He comes to us on this recording, a mature and fully formed stylist in his own right, and that is much harder for anyone of his generation to achieve. There are no real big bands to learn in anymore, clubs are reluctant to hire young Jazz talent so the mysteries of Jazz become more difficult to unravel.
Greg has shown he can function creatively with players of varying styles and eras, but in WORKOUT! he commands a genuinely exciting band who are all on the same wavelength. Greg’s respect for the Jazz tradition is revealed by his choice of classics from the repertoire-Lester Young’s Dickies Dream, Lee Konitz’ Subconscious-Lee- and ever-meaningful standard melodies, Everything I have is yours and Lover Man.
In his own compositions, Greg shows an understanding of Charlie Parker’s blues feel (Zip) and an appreciation for the life of Warne Marsh with the dedication to Gentle Giant. Of Marsh, Greg says: “Warne’s was a great spirit. He brought a beautiful sound and feeling to music; something wholly his own.”
This surging set opens with Greg’s boppish blues, well named for it’s Zip. The leader sculpts eight flowing choruses before giving way to five by Mraz and six by the warm-sounding Harrell. Barron weighs in with five choruses of melodic piano and drummer Washington ties up the solos before the urgent theme is re-stated.
Burton Lane’s beautiful ballad issensitively explored by these five kindred spirits who collectively and individually pledge Everything I have is yours. The written melody is never actually stated as each man in turn shapes his own song on the fine changes. Greg’s lyricism sets the pretty mood in a full chorus, Barron and Harrell split the next, retaining the gentle atmosphere, and then George shows us why he’s in such great demand with 16 bars of cohesive clarity. Tom and Greg intertwine for 16 and then take us out.
Dickie’s Dream, first recorded by the composer Lester Young nearly fifty years ago, comes up daisy-fresh in Greg’s sparkling version. Pres is recalled, but in feeling rather than in solo content, by Greg over three cohesive choruses. Harrell takes a couple, followed by Barron who shows an affinity fot Tommy Flanagan here. Mraz justifies his two choruses with some splendidly nimble work. Then Greg and Tom top off this superb tribute by their unison delivery of Lester’s 1939 solo, note for note. They dance out on a swing riff. Sheer delight!.
Subconscious-Lee, a fiendishly clever melody by Lee Konitz on the changes of What is this thing called love, elicits a mercurial yet superbly controlled solo from Marvin, displayinng his rythmic agility and ease, especially in the turnarounds. His three choruses are between two apiece by Barron and Harrell. Mraz and Washington indulge in an alert conversation for strings and skins over two choruses of fours. Tenor and trumpet mingle for an unaccompanied chorus of telepathic communication before the crisp ensemble exit.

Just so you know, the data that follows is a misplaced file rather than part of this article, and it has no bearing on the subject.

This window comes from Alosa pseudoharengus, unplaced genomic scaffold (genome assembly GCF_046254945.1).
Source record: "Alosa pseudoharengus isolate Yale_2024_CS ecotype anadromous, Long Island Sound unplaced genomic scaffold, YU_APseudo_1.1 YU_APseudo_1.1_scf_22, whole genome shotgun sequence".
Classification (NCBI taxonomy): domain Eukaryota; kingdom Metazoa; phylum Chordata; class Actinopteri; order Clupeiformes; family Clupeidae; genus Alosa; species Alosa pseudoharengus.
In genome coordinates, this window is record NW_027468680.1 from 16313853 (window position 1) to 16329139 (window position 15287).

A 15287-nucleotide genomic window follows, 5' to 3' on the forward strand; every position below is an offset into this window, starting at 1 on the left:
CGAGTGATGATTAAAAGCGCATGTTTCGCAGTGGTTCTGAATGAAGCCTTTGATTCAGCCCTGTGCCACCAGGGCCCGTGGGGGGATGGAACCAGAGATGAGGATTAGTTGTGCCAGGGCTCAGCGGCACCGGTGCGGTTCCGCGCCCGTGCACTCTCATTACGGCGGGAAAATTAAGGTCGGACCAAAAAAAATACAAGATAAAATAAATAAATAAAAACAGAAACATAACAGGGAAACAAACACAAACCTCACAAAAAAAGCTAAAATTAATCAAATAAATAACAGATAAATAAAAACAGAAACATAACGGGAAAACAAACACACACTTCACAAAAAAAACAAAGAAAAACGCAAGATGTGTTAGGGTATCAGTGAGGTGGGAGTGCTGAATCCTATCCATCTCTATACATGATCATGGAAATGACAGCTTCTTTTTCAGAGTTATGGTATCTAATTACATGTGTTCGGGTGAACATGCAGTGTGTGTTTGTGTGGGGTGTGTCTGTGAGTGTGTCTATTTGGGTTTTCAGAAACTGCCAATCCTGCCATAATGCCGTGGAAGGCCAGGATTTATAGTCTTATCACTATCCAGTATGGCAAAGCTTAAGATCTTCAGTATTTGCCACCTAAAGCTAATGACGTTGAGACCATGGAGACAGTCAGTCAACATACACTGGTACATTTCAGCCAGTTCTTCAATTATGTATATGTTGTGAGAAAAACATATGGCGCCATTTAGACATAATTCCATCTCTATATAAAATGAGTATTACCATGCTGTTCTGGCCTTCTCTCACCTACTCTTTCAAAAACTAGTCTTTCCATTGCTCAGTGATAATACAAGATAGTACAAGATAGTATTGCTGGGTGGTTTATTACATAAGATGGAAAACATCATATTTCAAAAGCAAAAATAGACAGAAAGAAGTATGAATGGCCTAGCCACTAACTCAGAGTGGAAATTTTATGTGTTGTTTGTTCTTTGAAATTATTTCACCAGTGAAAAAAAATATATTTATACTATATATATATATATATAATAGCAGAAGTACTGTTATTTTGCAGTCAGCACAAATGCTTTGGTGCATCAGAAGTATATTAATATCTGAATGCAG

Lover Man is, quite simply, one of those tunes that constantly refreshes and inspires. The routine here has Greg, Tom and George working their magic for the first half chorus, with the two Kennys joining them for the bridge and melody repeat. The only soloists are actually Barron (half a chorus) and Mraz (half a chorus). Greg and Tom counterpoint their way to the close.
You may not be surprised to discover that Gentle Giant (for Warne Marsh) came from Out of Nowhere. He was certainly somewhere in Jazz. Greg unravels three sagacious and swinging choruses prior to a couple each from Harrell, Barron and Mraz. These were the changes that Warne was playing at the moment of his passing, and one can understand why they have been favored by so many good players and prompted the writing of new lines upon them. Greg and Tom again exibit their exceptional understanding in two choruses of total rapport before negotiating the theme.
And that concludes a splendid Workout! An album that enlarges and enhances the always living and ever growing Jazz tradition, and introduces Greg Marvin on record in Europe. Those of us on the east the Atlantic will be expexctantly wating to hear Greg in person soon. Workout! will whet many appetites for more sounds from this gifted young man.
MARK GARDNER (Contributor The New Grove Dictionary of Jazz)
“He comes to us on this recording a mature and fully formed stylist in his own right…“
– Mark Gardner (contributor The New Grove Dictionary of Jazz)